Sunday, December 18, 2011

A grave blanket and the thoughts it evoked....

I had a few ladies sitting around my dining room table last Monday morning, when I looked out the window and saw Mike bringing pine boughs onto the porch.  I knew that he was gathering them to make a grave blanket for Duane's grave.  We started buying them a few years ago.  I wish I had taken a picture of that first one.  A friend of Duane's happened to be working where I ordered it, and she created a special "Duane" blanket, complete with big safety pins and chains like he liked to wear.  I just know he liked it!  Last year, we started making them ourselves.  In today's economy, you just have to do as much as you can yourself.

These ladies and I meet every week or so.  Sometimes we watch a video and sometimes we talk about things that we're going through.  We are building relationships and helping each other grow.  We share things that we have learned from God's Word, too.  It's amazing how, by the end of our hour and a half or so, great burdens can be lifted and we know how to handle situations.  Anyway, when I saw what Mike was doing, I interrupted the conversation and asked them to pray for him, because I knew the sadness that he was experiencing.  Then we got into a conversation about how we should celebrate the life of our loved ones and be happy that they are in Heaven.  I totally agree, but that doesn't take away the sense of loss, the sadness or the grief.  

After everyone left, I felt like continuing that conversation some more, so I sent my friends an email.  I wasn't looking for a reply; just wanted to say some things.  Here's what I told them:
"You know, we were talking about how it is right to celebrate the life that we shared with Duane, his time, his talents, the blessings of him, celebrate that he is in Heaven, etc. ....... That is all true, and I do, but........ (and you probably all know this, but I just feel like sharing it..... women like to talk, as you know!) ..... I still grieve the loss and always will. I still miss him at every holiday. And many "normal" days. Whenever a family photo is taken, I look at it and know there is one person missing. I miss him when I look at other people's art and wonder what more he would have created here, and is creating "There." I miss him when I think of the movie "Shrek." It was one of his favorites. I miss him when I drive by what used to be Mount Tone. I miss him when I think of pottery. I think it was his favorite mode of creating. I still think of what his family would have been like today.... wife, children, etc. Of course, I also know that perhaps he was spared much heartache and that now he is living life to the fullest. But.... it will never stop hurting. I just don't talk about it much."   By that, I didn't mean that I experience "hurt" every moment, but you just never know when something will happen that causes an emotional ambush.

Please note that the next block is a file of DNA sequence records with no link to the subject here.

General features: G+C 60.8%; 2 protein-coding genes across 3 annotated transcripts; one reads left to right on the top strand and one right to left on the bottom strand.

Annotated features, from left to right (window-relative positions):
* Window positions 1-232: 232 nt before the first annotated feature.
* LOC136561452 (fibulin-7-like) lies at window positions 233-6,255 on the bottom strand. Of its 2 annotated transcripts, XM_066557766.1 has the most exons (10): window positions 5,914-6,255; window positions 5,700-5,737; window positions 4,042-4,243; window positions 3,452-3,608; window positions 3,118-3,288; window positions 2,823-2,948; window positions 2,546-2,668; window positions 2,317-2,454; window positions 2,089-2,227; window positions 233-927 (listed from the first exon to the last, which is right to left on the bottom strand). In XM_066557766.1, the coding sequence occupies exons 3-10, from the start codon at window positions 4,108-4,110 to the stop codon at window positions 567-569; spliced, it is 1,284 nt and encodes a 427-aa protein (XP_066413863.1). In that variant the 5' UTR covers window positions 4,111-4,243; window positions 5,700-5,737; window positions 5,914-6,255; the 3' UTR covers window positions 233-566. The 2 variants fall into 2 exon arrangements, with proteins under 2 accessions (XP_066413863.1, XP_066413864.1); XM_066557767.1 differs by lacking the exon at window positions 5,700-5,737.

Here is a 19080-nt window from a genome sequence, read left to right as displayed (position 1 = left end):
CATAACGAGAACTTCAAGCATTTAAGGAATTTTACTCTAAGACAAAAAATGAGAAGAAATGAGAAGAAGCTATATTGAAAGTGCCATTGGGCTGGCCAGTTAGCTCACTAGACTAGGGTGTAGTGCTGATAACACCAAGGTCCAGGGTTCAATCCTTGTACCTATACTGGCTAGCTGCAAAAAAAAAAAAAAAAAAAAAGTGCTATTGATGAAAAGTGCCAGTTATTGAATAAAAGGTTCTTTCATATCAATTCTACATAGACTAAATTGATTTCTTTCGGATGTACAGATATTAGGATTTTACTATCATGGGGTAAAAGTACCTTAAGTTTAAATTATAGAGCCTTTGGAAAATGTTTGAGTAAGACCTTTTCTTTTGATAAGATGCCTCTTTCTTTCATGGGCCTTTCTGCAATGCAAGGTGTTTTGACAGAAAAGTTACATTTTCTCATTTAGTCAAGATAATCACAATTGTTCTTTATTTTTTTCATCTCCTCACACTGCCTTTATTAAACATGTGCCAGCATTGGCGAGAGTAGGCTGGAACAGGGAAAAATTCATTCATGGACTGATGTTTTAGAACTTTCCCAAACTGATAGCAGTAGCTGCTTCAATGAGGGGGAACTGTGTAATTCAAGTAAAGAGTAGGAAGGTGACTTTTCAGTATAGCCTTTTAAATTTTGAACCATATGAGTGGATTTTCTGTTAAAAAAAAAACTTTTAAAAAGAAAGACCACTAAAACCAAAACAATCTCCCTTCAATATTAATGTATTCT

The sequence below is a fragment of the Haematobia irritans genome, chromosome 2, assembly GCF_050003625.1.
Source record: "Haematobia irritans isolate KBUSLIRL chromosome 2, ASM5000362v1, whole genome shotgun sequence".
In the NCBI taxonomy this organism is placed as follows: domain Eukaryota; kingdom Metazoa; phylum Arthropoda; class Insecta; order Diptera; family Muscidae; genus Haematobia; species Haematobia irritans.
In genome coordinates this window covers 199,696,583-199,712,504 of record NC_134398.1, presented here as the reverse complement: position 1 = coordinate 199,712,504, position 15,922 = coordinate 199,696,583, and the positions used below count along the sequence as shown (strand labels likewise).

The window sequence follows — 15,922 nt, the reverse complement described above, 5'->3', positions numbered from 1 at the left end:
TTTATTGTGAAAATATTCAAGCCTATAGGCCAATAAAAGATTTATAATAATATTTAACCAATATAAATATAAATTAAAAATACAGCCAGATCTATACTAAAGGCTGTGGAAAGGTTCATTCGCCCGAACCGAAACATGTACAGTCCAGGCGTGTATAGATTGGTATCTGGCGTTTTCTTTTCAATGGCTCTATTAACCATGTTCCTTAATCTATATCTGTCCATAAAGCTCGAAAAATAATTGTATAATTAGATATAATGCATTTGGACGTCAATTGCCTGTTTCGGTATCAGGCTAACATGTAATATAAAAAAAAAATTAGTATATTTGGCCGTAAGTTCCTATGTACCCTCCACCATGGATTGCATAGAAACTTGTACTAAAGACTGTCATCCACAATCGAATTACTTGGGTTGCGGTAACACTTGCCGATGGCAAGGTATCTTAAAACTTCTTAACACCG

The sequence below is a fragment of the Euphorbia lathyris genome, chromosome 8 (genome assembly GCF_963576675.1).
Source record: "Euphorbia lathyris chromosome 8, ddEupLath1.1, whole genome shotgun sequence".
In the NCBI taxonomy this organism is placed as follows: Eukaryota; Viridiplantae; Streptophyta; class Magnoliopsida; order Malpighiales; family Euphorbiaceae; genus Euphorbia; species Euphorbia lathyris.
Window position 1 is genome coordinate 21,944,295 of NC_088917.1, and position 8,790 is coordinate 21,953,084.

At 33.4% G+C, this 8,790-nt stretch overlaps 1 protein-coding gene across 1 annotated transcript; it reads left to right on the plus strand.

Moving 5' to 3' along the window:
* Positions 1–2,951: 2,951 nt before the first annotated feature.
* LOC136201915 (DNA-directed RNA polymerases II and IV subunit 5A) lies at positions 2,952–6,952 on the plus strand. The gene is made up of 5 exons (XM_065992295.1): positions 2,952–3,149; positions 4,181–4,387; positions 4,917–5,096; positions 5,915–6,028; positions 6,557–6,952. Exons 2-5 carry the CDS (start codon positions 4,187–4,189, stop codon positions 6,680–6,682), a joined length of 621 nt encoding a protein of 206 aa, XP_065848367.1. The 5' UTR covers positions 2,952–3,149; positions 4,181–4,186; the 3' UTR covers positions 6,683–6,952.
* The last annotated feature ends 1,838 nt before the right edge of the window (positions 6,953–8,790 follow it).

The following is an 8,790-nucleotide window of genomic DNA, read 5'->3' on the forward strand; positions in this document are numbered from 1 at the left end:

Over the last eight years.... nearly nine years now.... I have come far on this journey of grief.  There's a common saying that you can let life's tragedies make you "bitter" or "better."  I like to believe that, with God's help, I have gotten "better."  As much as I can, I now help others make this journey that none of us ever wanted to take in the first place.  I no longer experience the roller coaster of emotions.  I am thankful for the memories, and thankful that Duane blessed our lives.  But grief is not something you "get over."  It changes your life forever.  Life never returns to "normal."

After I sent that email to my friends, I watched the updated, expanded version of the video that Duane's friend Ken Wormuth created, "In Loving Memory of Duane DuBois."  I had myself a good cry, and then I felt better.

While it's true that One Day all of our tears will be wiped away,

"and God will wipe away every tear from their eyes;
and there will no longer be any death;
there will no longer be any mourning, or crying, or pain..."
~ Rev. 21:4

in this life, here and now.... sometimes, you just have to cry.